The German government has also said it wants to see all NATO missions require the approval of the United Nations.

    NATO to make cuts
    While there are still no concrete figures on how much a new missile shield will cost NATO countries, defense ministers approved plans Thursday to slash NATO's command and administrative structure in order to save funds.

    Ministers approved Rasmussen's proposal to cut the military alliance's staff from some 13,000 to under 9,000 and dismantle at least four of its 11 command bases.

    Member countries will not begin debates until 2011 on who must give up their prestigious bases.

    Secret new strategies
    Efforts have been made to keep NATO's new strategy secret, although the basic tenets of the plan are well known. It is intended to be passed at a NATO summit to be held in the Portuguese capital, Lisbon, in November.

    Aside from modernizing weapons defense, the plan is also expected to urge NATO nations to increase cooperation with non-NATO member states, such as Japan, India, China and Australia.

    The alliance's secretary general, Anders Fogh Rasmussen, said ahead of the summit that the new plan was primarily aimed at making sure NATO remained "the most successful alliance in history."

    NATO 3.0
    Rasmussen said that following the Cold War and the ensuing transition to a post-Soviet world, the time had come to remodel the international union - to create NATO 3.0.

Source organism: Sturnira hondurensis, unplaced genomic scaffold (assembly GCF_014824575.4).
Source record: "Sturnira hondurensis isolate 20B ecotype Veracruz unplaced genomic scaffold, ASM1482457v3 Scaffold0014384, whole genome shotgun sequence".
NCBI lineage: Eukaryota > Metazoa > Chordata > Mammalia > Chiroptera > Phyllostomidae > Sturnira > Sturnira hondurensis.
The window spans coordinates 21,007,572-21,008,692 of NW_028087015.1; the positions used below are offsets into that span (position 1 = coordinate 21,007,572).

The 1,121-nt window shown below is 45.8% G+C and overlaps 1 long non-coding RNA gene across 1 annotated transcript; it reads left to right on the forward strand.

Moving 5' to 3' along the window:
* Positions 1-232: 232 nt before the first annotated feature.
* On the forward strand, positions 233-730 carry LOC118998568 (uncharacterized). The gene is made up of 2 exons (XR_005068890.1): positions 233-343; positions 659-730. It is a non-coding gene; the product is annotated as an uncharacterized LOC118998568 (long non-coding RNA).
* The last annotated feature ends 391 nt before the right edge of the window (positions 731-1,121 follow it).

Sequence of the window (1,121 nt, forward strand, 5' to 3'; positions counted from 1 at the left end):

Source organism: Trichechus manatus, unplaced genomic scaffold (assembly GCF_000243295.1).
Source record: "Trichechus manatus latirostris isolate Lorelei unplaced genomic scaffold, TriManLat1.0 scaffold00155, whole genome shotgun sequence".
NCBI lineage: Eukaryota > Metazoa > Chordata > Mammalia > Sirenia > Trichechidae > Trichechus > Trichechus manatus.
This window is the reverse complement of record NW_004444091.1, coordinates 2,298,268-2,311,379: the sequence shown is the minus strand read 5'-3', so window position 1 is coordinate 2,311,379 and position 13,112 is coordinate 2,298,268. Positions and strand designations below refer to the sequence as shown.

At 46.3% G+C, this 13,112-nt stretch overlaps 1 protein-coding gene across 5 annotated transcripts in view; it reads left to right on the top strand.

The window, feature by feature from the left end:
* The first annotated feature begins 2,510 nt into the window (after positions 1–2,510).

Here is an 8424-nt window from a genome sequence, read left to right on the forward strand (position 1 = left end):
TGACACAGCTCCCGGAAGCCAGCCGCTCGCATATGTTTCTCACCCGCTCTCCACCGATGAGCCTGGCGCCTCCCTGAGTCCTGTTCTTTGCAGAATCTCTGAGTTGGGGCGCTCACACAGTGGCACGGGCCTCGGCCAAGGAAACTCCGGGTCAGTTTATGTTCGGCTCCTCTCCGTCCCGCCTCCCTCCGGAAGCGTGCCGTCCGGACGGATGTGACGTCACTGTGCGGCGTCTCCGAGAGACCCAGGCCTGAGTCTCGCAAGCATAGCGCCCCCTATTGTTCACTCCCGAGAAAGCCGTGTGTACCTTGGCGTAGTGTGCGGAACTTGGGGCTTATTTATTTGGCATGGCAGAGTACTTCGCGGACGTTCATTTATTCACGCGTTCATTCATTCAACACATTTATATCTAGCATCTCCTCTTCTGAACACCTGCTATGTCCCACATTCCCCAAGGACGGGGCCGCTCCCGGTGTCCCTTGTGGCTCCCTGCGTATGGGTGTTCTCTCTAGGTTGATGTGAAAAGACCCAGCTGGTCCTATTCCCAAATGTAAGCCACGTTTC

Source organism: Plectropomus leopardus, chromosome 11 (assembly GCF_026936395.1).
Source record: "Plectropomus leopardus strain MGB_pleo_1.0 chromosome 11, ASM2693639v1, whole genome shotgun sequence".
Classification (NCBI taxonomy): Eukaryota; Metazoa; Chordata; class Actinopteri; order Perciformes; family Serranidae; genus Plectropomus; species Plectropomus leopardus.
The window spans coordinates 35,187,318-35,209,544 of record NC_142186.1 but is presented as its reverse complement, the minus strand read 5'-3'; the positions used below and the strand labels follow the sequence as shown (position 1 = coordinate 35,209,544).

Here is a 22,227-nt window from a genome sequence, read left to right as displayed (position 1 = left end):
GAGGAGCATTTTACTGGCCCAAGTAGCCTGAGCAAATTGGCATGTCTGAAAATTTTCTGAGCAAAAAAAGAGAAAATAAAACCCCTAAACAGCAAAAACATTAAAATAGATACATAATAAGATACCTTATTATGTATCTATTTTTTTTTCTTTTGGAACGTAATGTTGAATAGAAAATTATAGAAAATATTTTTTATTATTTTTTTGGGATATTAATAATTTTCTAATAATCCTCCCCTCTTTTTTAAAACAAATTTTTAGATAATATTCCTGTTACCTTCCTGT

"An alliance which can defend the 900 million citizens of NATO countries against the threats we face today and will face in the coming decade," he said.

    The new strategy foresees a multitude of new threats coming from all directions, including terrorist attacks on national resources and supply channels, and from so-called rogue states such as Iran.

    Rasmussen also singled out cyber attacks as a cause for concern, but said any invocation of NATO's well-known Article 5 - which, if activated, classifies an attack on one NATO member an attack on all NATO members - would be considered on a case-by-case basis.

    "Neither cyber attacks, nor any other kind of attacks, could be described as a clear Article 5 case in advance," Rasmussen said. "There is what I would call a constructive ambiguity, and that's exactly the strength of Article 5, that potential aggressors never know when the alliance will invoke Article 5."

    The Sept.11, 2001 terrorist attacks in the United States marked the first occasion on which Article 5 was invoked.






    http://www.defencetalk.com/germany-backs-nato-plan-for-missile-defense-shield-29494/
     
  16. Patriot

    Patriot Senior Member Senior Member

    Joined:
    Apr 11, 2010
    Messages:
    1,761
    Likes Received:
    542
    Location:
    Ahmedabad, Gujarat, India
    Europe conducts first-ever ballistic missile interceptor test

    PARIS (BNS): Europe has conducted first-ever ballistic missile interceptor test with an Aster missile system successfully intercepting a medium-range theatre ballistic missile target.

    The test, involving an Aster 30 Block 1 missile, the SAMP/T system and its ARABEL radar, was carried out by the French Directorate General of Armaments (DGA) in the Landes region of France on October 18.